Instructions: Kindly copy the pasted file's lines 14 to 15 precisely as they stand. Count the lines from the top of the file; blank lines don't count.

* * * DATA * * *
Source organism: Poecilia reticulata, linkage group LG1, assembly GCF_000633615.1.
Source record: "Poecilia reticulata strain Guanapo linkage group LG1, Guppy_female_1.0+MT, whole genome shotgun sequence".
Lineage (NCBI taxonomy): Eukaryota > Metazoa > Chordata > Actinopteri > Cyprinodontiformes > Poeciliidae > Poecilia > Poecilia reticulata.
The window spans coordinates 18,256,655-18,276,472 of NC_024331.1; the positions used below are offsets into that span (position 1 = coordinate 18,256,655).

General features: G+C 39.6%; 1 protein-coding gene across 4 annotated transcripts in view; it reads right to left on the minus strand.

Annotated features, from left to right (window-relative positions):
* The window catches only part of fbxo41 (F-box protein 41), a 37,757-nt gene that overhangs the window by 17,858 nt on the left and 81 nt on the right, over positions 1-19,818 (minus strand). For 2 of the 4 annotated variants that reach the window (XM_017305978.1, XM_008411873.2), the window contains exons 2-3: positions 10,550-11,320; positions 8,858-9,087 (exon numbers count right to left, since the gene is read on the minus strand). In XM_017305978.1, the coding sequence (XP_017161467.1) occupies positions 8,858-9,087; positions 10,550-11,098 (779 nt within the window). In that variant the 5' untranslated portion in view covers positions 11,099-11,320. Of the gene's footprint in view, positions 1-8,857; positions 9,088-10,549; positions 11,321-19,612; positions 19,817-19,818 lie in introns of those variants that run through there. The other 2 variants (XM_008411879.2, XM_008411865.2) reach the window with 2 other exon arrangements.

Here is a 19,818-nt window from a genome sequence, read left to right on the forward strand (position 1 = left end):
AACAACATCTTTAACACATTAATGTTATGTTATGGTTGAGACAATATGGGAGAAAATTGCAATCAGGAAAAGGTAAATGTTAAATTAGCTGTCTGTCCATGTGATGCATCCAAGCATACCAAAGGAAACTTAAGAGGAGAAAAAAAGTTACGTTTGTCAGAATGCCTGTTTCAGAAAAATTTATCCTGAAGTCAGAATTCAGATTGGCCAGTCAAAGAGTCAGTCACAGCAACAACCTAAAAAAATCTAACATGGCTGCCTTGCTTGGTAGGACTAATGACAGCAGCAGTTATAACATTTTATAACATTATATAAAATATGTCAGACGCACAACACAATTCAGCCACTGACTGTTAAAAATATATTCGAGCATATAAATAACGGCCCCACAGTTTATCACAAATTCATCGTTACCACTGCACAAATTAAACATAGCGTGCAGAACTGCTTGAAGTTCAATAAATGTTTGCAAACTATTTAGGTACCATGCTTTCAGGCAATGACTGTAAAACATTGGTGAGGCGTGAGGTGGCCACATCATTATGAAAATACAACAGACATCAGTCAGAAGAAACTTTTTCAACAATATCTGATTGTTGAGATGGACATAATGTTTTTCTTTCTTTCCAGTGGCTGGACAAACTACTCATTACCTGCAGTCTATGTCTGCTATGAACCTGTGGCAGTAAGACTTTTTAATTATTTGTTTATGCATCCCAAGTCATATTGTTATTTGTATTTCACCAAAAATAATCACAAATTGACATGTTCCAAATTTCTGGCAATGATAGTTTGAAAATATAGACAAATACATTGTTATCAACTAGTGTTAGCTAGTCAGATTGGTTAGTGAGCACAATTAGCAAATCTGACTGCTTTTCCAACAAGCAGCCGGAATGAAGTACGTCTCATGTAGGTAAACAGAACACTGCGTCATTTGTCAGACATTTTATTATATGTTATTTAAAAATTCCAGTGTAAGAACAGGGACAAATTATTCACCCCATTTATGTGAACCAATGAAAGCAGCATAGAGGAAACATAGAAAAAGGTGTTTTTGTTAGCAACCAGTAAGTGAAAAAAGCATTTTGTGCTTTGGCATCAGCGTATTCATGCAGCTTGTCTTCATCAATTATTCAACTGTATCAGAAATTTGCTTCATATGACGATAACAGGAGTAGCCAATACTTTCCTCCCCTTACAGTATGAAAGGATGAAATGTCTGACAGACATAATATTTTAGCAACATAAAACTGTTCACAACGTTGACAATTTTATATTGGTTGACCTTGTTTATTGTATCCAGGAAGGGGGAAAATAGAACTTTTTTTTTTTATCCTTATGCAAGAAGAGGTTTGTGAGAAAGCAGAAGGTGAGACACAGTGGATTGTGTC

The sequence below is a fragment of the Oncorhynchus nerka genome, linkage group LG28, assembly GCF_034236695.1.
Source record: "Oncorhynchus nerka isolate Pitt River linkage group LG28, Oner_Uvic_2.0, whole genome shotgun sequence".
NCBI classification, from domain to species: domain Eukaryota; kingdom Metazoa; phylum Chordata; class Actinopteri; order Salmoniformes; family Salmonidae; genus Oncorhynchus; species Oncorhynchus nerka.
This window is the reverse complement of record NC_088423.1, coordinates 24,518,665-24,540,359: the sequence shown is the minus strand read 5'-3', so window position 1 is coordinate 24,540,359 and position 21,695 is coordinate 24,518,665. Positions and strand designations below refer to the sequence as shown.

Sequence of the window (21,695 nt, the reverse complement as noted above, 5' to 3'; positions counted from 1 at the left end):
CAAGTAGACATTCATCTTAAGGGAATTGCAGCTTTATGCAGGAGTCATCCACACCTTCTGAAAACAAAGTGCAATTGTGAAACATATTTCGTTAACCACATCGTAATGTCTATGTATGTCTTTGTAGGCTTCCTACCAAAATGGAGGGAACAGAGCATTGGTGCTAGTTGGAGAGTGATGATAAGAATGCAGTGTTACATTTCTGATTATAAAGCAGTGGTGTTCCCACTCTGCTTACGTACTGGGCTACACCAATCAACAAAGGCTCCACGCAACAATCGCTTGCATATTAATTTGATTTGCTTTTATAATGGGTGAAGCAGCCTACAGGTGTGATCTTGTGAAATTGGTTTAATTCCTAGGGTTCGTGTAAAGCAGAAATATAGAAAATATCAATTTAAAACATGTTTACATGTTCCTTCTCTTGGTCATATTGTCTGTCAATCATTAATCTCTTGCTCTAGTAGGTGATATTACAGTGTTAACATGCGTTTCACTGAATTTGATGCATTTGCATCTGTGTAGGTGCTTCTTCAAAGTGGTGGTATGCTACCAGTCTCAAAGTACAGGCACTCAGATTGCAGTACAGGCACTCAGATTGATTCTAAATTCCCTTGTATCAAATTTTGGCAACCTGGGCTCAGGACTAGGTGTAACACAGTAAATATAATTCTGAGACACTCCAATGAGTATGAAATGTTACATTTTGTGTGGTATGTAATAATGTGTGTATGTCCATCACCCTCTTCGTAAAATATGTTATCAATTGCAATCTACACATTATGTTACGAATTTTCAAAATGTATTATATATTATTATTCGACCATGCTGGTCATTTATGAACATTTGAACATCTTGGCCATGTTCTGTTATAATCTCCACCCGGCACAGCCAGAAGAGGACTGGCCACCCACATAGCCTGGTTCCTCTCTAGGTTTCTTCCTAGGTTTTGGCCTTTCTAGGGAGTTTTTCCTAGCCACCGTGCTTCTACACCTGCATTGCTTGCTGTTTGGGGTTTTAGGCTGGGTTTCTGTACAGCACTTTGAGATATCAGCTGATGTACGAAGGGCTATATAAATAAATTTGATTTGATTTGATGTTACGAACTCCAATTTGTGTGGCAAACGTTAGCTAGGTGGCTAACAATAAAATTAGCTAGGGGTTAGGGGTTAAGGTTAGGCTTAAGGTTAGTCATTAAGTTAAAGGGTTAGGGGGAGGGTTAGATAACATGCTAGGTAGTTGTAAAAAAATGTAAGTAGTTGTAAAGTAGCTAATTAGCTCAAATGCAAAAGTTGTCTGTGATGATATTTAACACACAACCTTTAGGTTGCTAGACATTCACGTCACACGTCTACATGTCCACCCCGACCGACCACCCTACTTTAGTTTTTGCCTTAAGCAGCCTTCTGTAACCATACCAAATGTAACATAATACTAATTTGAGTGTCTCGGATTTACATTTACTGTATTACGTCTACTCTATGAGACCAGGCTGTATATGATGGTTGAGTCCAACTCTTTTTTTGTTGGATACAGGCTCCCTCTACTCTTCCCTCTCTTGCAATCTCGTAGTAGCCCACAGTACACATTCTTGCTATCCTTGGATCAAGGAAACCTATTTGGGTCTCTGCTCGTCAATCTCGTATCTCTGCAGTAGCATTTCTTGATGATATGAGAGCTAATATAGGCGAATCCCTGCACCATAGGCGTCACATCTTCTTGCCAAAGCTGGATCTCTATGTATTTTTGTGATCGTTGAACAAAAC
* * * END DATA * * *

Sequence of the window (21,695 nt, the reverse complement as noted above, 5' to 3'; positions counted from 1 at the left end):
CAAGTAGACATTCATCTTAAGGGAATTGCAGCTTTATGCAGGAGTCATCCACACCTTCTGAAAACAAAGTGCAATTGTGAAACATATTTCGTTAACCACATCGTAATGTCTATGTATGTCTTTGTAGGCTTCCTACCAAAATGGAGGGAACAGAGCATTGGTGCTAGTTGGAGAGTGATGATAAGAATGCAGTGTTACATTTCTGATTATAAAGCAGTGGTGTTCCCACTCTGCTTACGTACTGGGCTACACCAATCAACAAAGGCTCCACGCAACAATCGCTTGCATATTAATTTGATTTGCTTTTATAATGGGTGAAGCAGCCTACAGGTGTGATCTTGTGAAATTGGTTTAATTCCTAGGGTTCGTGTAAAGCAGAAATATAGAAAATATCAATTTAAAACATGTTTACATGTTCCTTCTCTTGGTCATATTGTCTGTCAATCATTAATCTCTTGCTCTAGTAGGTGATATTACAGTGTTAACATGCGTTTCACTGAATTTGATGCATTTGCATCTGTGTAGGTGCTTCTTCAAAGTGGTGGTATGCTACCAGTCTCAAAGTACAGGCACTCAGATTGCAGTACAGGCACTCAGATTGATTCTAAATTCCCTTGTATCAAATTTTGGCAACCTGGGCTCAGGACTAGGTGTAACACAGTAAATATAATTCTGAGACACTCCAATGAGTATGAAATGTTACATTTTGTGTGGTATGTAATAATGTGTGTATGTCCATCACCCTCTTCGTAAAATATGTTATCAATTGCAATCTACACATTATGTTACGAATTTTCAAAATGTATTATATATTATTATTCGACCATGCTGGTCATTTATGAACATTTGAACATCTTGGCCATGTTCTGTTATAATCTCCACCCGGCACAGCCAGAAGAGGACTGGCCACCCACATAGCCTGGTTCCTCTCTAGGTTTCTTCCTAGGTTTTGGCCTTTCTAGGGAGTTTTTCCTAGCCACCGTGCTTCTACACCTGCATTGCTTGCTGTTTGGGGTTTTAGGCTGGGTTTCTGTACAGCACTTTGAGATATCAGCTGATGTACGAAGGGCTATATAAATAAATTTGATTTGATTTGATGTTACGAACTCCAATTTGTGTGGCAAACGTTAGCTAGGTGGCTAACAATAAAATTAGCTAGGGGTTAGGGGTTAAGGTTAGGCTTAAGGTTAGTCATTAAGTTAAAGGGTTAGGGGGAGGGTTAGATAACATGCTAGGTAGTTGTAAAAAAATGTAAGTAGTTGTAAAGTAGCTAATTAGCTCAAATGCAAAAGTTGTCTGTGATGATATTTAACACACAACCTTTAGGTTGCTAGACATTCACGTCACACGTCTACATGTCCACCCCGACCGACCACCCTACTTTAGTTTTTGCCTTAAGCAGCCTTCTGTAACCATACCAAATGTAACATAATACTAATTTGAGTGTCTCGGATTTACATTTACTGTATTACGTCTACTCTATGAGACCAGGCTGTATATGATGGTTGAGTCCAACTCTTTTTTTGTTGGATACAGGCTCCCTCTACTCTTCCCTCTCTTGCAATCTCGTAGTAGCCCACAGTACACATTCTTGCTATCCTTGGATCAAGGAAACCTATTTGGGTCTCTGCTCGTCAATCTCGTATCTCTGCAGTAGCATTTCTTGATGATATGAGAGCTAATATAGGCGAATCCCTGCACCATAGGCGTCACATCTTCTTGCCAAAGCTGGATCTCTATGTATTTTTGTGATCGTTGAACAAAAC